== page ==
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PORT-AU-PRINCE, 24 February 2004 – UNICEF said today that the violence in Haiti has sent the country’s impoverished health and education systems into a spiral that is threatening the lives of thousands of Haitian children.

Speaking from Port-au-Prince, UNICEF’s representative in Haiti, Ms. Francoise Gruloos, said she is deeply concerned that thousands of Haitian children can no longer access basic public services.

“Children are always the most vulnerable in conflict situations,” Ms. Gruloos said. “And Haiti’s children were already extremely vulnerable. We need to make sure these children are protected and not forgotten amidst the civil disorder.”

UNICEF experience in conflict situations shows that malnutrition and disease are the major causes of child deaths during armed conflicts. When food is scarce or water is contaminated during war, children usually suffer most. Wars also erode health services and other social networks, and destroy food sources and livelihoods.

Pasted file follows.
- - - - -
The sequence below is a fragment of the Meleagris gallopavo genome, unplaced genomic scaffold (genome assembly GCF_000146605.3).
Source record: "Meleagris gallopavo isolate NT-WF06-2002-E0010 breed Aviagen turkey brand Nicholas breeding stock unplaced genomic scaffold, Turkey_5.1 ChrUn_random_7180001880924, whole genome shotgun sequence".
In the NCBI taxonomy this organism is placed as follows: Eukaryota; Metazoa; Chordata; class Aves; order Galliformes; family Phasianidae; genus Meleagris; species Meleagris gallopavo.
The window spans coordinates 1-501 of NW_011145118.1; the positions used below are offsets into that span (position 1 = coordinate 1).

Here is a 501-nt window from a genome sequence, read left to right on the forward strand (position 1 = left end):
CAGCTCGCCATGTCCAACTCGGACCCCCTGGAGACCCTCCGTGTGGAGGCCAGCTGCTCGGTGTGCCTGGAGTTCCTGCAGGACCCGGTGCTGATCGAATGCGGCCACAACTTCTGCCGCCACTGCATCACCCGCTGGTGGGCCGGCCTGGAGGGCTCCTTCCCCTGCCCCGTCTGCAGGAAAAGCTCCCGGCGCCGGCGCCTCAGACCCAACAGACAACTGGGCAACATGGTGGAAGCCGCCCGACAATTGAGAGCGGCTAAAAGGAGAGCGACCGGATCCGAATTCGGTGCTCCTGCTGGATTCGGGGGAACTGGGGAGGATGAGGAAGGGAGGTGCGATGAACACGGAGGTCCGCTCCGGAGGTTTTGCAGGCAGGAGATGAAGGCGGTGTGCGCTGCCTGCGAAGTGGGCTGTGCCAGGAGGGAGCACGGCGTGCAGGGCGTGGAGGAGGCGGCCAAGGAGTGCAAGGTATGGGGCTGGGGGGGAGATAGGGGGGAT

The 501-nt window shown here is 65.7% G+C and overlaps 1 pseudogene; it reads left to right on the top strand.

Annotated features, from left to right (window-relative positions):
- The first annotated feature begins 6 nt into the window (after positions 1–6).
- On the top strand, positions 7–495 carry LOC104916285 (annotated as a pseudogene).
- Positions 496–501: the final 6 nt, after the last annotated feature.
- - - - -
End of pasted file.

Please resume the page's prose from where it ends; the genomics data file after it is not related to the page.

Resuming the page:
UNICEF Executive Director Carol Bellamy urged all parties to safeguard hospitals and schools. “Schools should be treated as zones of peace,” said Bellamy, speaking from New York. “Especially in times of crisis, schools can provide a safe haven for children. Haiti’s children are depending on adults to protect and preserve their future.” Schools are being closed in several areas, UNICEF noted.

Even before the crisis, the situation for Haitian children was among the worst in the world, with more than one in 10 Haitian children dying before the age of five. More than one-fifth of children are born underweight, only about half receive routine immunization, and almost 40 per cent of children under five suffer from acute respiratory infections.

Cases of young children victims of rape are being reported by health services and human rights organizations.

UNICEF, in close consultation with WHO/PAHO and UNFPA, is seeking to negotiate access through rebel blockades to deliver supplies of medical equipment and drugs to health clinics that cater to pregnant and nursing women and young children. It is also planning to transport tons of nutritional dry-food, as well as shelter equipment for thousands of families who have lost their homes, or were forced to flee the fighting.

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